I haven’t been writing much lately. Life happened. I’d wanted to fall into summer’s sandy shores and slowed time with abandon. But mostly I got anxiety and tumult. I’m not a busyness lover, I’m a stillness lover. I always know I’m not doing well when the ink from my pen dries up. I hit a deep soul weariness that cratered larger than physical exhaustion. It wanted to swallow me whole. Last week, I hit a wall. A sense of being so done. Ever have one of those weeks where Murphy’s Law is excruciatingly apparent? Everything that can go wrong, does, all at the same time?
This year is six years, six years since we lost our first baby, six years since the toilet clotted blood. Last week was National Infertility Awareness Week and it pulls me back to the memories like my eyes to the scene of a car crash. I can see myself on the floor. Praying. Begging. Being willing to do anything not to lose him. What kinds of bargains we try and make with God in those moments. I don’t know if it was a him, but I imagine it so. So many times I blamed myself. Shouldn’t have been working so hard.
I’ve been ruminating recently on the idea that there must be a secret that can get us through hard times. There must be a secret to healing along the way as we pick up wounds in our daily living so they don’t pile high inside us. I’ve been looking for ways beyond the obvious practices, the things we know we should do, that cause us to find peace, to see the face of God, to grow. I’ve been meditating on a phrase I read recently from The Artists Way: “Our quality of life is in proportion, always, to the capacity for delight. The capacity
“Nothing behind me, everything ahead of me, as is ever so on the road.” ― Jack Kerouac, On the Road Sometimes it’s hard to live in the present. Life with its busyness seems to suck at our joy of living in the moment. Then there are trauma’s that pile high which we try so hard to ignore and disconnection that subtly crawls into the corners of our relationship with God, our spouses, and each other. But if you want to live a life of adventure, of growth, you have to be willing to shake things up a bit. So two
Sometimes in between the kitchen and the washing machine, doing the same acts over again with seemingly little result, I wonder if my life has purpose. I used to love my job. I used to love what I did with a kind of maniacal passion. I used to stay up late writing blog posts and used to look forward to going into the office in Uganda every day to hug each of my beautiful staff each morning. I used to love to sit under a mango tree and counsel a struggling woman. I was someone people looked to for answers, I was
Most days I don’t know how to let go of fear. It presses heavy on my chest and claws up my throat threatening to stifle my breath with all the things that can go wrong and do go wrong. And breath is the only thing I have. In and out. Infilling and surrender. Sometimes the mountains don’t keep the grey Marine layer out and the fog rolls in obscuring my view of the sloped horizon. Days like this I have to fight hard to remember what I’m thankful for when the myriad of test results don’t come back the way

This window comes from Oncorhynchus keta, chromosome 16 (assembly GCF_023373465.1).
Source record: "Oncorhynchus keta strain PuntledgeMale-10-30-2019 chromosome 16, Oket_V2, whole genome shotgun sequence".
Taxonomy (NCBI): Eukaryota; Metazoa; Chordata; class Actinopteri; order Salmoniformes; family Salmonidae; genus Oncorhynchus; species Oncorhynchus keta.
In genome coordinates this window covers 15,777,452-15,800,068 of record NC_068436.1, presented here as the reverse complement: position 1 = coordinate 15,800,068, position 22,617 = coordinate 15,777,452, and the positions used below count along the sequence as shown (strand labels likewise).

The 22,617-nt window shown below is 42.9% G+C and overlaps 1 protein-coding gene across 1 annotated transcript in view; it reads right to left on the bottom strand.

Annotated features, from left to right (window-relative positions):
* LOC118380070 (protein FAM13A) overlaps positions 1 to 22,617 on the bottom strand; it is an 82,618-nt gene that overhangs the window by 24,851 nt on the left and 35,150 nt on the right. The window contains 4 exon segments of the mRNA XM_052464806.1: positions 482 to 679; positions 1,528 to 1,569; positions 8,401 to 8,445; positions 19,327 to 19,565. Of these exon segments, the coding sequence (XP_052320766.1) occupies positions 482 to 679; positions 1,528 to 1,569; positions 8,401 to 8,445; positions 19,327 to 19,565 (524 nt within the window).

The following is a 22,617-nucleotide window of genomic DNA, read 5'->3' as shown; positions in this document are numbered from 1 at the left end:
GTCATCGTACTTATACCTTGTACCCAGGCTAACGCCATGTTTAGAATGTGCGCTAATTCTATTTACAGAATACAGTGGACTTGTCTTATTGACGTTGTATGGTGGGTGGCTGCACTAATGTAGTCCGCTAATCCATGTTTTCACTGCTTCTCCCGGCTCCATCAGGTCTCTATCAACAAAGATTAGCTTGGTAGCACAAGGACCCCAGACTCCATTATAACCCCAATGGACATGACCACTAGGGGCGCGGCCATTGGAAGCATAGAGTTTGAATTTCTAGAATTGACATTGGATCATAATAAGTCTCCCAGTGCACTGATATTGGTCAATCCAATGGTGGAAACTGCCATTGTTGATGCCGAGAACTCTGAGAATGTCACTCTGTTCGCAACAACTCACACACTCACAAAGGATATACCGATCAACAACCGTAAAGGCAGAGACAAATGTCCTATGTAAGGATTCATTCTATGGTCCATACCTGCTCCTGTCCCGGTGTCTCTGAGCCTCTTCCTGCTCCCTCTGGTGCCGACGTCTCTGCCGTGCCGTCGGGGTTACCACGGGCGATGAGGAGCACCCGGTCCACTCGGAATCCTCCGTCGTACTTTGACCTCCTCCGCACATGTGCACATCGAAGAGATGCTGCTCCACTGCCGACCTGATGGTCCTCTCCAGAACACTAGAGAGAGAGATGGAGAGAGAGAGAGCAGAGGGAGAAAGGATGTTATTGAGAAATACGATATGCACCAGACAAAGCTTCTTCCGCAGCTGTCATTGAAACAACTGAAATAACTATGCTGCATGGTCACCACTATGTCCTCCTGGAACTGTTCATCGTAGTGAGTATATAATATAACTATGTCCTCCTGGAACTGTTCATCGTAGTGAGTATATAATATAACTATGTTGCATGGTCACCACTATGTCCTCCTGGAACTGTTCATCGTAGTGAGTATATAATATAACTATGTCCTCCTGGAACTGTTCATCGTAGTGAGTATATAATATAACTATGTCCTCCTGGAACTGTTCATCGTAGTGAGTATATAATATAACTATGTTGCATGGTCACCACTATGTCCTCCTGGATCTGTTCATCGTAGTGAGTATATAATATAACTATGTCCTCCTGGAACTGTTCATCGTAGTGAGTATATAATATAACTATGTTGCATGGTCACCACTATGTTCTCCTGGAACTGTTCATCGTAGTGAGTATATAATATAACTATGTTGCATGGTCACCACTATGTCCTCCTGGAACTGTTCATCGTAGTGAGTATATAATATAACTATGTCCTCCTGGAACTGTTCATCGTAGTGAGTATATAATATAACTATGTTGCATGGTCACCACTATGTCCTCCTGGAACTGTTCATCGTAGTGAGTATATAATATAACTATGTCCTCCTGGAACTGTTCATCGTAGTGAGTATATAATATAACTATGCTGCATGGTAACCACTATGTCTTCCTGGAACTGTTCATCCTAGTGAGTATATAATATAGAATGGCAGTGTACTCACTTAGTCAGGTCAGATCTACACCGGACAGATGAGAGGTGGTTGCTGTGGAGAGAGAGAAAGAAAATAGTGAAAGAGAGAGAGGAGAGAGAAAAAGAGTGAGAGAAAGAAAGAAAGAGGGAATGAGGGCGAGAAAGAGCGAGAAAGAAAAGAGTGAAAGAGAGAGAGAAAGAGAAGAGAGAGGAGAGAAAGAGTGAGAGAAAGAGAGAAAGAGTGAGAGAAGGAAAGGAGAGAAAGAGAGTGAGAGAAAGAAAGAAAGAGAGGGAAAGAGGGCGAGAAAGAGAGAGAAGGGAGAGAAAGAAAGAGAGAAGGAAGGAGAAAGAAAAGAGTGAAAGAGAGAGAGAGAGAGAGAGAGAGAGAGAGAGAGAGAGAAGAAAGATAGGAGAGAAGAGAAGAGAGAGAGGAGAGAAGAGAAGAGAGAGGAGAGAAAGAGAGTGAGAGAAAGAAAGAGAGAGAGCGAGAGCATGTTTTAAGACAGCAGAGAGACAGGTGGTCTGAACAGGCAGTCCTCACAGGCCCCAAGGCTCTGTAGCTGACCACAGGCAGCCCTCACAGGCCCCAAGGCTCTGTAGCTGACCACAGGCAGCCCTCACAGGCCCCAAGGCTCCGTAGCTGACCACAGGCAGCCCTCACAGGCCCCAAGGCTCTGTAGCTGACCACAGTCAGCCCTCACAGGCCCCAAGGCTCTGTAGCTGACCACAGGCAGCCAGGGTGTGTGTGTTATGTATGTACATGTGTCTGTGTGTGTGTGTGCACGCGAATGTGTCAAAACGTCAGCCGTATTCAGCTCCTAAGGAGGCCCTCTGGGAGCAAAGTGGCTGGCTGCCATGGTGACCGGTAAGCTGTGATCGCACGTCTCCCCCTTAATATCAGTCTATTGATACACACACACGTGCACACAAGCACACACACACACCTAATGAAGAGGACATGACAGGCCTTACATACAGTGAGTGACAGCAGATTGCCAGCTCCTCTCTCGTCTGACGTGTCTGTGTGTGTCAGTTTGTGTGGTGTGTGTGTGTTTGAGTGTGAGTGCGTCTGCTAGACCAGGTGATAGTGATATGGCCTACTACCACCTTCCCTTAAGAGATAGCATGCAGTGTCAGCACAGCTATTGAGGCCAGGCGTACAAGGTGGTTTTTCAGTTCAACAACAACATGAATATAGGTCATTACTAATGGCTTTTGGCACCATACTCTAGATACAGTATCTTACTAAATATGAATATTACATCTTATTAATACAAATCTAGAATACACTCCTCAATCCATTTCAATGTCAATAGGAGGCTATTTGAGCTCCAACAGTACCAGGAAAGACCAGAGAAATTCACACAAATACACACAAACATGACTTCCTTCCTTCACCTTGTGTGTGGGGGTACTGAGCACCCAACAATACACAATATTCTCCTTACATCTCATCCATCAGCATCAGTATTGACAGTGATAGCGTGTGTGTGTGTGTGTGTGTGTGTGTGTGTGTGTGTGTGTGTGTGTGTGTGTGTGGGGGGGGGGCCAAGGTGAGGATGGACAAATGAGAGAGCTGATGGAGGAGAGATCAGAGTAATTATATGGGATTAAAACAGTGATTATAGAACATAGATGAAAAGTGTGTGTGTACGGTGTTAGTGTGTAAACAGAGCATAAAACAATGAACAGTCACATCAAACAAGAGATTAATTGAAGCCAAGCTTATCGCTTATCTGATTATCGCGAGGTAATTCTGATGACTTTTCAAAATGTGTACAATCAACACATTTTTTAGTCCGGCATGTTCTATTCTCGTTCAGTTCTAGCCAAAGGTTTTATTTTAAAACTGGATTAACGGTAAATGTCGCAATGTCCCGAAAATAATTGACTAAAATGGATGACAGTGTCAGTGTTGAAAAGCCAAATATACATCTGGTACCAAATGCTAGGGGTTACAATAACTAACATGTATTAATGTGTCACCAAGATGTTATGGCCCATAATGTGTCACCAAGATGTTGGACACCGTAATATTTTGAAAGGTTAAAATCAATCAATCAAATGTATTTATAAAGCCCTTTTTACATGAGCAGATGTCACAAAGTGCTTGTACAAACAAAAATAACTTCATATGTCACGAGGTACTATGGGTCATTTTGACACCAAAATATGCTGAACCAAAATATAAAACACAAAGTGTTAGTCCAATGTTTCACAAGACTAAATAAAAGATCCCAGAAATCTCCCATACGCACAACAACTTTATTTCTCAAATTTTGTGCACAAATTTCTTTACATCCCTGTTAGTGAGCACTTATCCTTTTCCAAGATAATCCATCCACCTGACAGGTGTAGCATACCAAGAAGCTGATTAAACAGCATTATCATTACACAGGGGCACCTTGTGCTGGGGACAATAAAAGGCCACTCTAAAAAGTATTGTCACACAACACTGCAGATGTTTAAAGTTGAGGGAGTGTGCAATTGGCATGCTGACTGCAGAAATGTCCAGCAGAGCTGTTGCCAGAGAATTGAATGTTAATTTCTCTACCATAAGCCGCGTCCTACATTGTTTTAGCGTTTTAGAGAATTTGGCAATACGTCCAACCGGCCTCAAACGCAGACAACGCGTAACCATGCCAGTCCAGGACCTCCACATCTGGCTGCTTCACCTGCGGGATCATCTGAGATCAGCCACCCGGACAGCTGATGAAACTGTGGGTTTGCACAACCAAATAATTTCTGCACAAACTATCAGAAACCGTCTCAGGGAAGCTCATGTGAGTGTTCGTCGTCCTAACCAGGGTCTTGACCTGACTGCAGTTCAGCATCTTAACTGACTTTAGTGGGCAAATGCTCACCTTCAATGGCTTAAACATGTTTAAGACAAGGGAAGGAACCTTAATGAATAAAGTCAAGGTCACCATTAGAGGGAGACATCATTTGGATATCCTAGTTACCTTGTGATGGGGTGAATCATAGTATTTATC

“We seek our identities in the wake of painful experiences. We can endure great pain if we believe it is purposeful.” -Andrew Solomon- When we don’t get what we want, it throws our life into a certain amount of chaos. There is a deep desire to control, to force the world to bend to my will. But what if there is meaning in this suffering and like peeking over into a walled garden, perhaps I can discover a secret? I’ve been trying to get pregnant for over 11 months now. There are a myriad of reasons why this
When the mommy brigade takes over Panera with their newborns I want to run. In fact I do run, right out the front door. Tiny heads with tiny hats on them. Little animal-eared sweaters. Most days it doesn’t affect me. Most days I don’t feel like the air has been squeezed out of my chest. But today I do. Sometimes we don’t understand why. Why so many around me this year carried that hope in them, that new life, only to have it be snuffed out. Why good people, the best people, lost the most precious thing in the world.
Last year, Niclete was just another woman in Uganda living in the slums, trying to provide for her family of growing children, alone. Last year, she did not have a job, or access to maternal health care. Last year, Niclete gave birth to a still-born baby boy, body too twisted. Last week, God redeemed all that. As I struggle through the why’s and wonderings of why bad things happen to good people or any people, for that matter, I look at a picture of Niclete, and I am satisfied that God remembers us. That His intentions towards us
Give thanks for the morning sunrise I am well enough to see. Give thanks for the husband still warm in bed, his arm over his head in dreams. Some days we give thanks because we don’t know what else to do. Because if we truly look we can see the gems shimmering through the mud and the mess. I slip out into the cool of the morning before the day’s heat drenches my shirt, and give thanks for that breeze and early stillness. The doc says I have malaria/and/or food poisoning which is less than reassuring with all the
Writer. Missionary Coach. Recovering perfectionist. I want you to know that you are loved and already good enough. I am about helping people move from brokenness into wholeness. Together, we'll make a more beautiful world.
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